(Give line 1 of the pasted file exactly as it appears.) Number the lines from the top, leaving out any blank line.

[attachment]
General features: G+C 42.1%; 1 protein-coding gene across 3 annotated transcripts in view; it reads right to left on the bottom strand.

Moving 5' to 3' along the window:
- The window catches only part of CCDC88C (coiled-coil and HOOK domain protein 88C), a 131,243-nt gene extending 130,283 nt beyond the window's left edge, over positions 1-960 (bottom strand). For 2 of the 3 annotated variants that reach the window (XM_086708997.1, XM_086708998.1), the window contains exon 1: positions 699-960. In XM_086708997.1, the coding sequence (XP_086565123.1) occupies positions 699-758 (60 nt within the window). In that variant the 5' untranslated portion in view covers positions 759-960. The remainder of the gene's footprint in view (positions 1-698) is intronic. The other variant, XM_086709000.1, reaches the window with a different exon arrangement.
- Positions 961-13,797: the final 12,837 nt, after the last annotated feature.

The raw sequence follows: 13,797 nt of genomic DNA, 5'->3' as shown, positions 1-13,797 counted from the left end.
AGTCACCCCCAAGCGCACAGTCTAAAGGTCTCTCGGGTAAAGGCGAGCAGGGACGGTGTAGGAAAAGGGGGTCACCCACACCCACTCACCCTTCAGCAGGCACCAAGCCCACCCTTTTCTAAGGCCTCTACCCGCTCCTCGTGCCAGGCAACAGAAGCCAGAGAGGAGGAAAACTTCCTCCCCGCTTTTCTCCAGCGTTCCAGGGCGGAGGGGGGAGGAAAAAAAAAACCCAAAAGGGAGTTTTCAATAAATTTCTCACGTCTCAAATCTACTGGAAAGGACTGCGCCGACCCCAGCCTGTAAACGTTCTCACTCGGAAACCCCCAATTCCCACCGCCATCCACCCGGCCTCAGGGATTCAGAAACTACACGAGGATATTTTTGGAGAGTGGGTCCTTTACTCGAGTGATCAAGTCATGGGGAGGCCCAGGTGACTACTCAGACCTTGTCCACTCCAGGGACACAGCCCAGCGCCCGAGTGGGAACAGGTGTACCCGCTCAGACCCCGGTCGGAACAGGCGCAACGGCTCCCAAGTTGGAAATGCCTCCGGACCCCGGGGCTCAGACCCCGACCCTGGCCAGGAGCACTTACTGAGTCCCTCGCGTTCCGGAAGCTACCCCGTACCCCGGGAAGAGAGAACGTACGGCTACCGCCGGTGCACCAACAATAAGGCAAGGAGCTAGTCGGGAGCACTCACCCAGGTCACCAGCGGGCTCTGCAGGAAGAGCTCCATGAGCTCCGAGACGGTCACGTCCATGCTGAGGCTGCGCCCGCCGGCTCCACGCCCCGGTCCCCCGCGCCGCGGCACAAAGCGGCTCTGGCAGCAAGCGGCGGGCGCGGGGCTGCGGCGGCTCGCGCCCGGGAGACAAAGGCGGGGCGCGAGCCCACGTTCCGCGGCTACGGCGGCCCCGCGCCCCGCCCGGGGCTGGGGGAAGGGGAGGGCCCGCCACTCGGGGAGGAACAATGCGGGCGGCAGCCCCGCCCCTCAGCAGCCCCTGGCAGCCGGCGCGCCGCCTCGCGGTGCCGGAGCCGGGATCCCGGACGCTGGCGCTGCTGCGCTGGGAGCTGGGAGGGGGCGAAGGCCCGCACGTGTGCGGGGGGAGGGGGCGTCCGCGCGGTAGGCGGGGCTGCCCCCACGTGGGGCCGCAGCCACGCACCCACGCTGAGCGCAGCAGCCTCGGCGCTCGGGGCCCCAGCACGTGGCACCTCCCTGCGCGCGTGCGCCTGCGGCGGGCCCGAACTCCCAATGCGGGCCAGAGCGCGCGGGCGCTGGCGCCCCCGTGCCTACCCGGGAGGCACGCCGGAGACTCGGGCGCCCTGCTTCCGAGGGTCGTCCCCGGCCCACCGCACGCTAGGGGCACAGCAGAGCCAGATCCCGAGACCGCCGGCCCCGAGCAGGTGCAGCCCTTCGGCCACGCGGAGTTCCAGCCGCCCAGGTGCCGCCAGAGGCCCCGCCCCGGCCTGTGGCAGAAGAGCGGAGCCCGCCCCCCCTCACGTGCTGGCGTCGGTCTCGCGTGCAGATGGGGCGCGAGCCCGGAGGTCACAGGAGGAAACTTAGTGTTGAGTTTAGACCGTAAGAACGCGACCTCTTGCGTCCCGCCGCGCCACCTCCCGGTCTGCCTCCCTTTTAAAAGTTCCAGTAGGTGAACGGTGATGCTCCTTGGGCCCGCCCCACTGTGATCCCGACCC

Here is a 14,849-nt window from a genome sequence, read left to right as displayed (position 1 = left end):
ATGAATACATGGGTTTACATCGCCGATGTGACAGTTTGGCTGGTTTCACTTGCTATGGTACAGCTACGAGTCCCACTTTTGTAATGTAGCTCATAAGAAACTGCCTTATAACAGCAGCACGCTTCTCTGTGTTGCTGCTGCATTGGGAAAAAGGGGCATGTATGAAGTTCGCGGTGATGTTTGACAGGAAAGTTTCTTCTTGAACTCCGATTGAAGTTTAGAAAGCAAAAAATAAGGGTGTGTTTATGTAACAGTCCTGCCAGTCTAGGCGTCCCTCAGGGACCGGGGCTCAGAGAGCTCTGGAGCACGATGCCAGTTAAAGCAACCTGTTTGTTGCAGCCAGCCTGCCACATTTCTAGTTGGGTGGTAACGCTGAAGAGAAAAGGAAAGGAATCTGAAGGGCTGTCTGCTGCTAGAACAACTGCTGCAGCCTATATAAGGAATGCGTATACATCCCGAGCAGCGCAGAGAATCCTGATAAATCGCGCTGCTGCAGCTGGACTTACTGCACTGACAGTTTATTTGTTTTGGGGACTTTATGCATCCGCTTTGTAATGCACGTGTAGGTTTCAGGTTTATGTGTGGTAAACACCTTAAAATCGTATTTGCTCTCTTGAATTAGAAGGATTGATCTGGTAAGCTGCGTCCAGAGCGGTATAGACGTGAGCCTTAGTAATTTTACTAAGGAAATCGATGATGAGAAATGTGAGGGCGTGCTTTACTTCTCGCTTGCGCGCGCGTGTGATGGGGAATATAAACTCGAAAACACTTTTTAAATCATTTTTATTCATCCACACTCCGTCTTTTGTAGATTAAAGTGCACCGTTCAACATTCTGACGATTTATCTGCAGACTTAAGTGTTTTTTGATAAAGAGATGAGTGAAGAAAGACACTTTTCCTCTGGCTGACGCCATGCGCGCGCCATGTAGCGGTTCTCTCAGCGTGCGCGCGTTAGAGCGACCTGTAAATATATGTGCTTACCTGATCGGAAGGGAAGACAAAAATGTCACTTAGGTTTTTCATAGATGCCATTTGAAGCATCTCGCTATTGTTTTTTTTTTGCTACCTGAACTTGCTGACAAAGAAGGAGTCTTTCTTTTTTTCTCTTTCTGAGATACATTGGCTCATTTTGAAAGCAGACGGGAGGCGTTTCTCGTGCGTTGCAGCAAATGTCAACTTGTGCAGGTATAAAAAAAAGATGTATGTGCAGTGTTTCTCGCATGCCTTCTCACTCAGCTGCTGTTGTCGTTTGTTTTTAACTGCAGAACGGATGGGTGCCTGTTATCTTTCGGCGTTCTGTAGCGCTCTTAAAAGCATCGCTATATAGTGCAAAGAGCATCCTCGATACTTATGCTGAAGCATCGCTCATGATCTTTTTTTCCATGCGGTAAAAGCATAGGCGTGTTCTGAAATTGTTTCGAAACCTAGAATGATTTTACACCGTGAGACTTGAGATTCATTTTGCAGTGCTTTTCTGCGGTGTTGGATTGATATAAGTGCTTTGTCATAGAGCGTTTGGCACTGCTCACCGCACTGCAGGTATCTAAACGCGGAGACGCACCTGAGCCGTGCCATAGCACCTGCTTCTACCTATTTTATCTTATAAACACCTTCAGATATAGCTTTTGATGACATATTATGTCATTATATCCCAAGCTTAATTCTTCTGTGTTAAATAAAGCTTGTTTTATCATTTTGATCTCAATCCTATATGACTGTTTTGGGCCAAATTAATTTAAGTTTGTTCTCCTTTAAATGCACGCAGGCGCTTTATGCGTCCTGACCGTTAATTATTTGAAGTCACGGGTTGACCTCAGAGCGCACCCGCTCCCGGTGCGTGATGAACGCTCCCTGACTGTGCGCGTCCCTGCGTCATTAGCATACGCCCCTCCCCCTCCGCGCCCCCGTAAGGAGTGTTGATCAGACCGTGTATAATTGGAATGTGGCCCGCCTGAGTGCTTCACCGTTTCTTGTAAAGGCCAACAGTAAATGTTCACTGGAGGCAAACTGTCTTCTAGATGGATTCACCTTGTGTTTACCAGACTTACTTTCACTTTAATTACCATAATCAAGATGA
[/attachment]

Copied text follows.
General features: G+C 42.1%; 1 protein-coding gene across 3 annotated transcripts in view; it reads right to left on the bottom strand.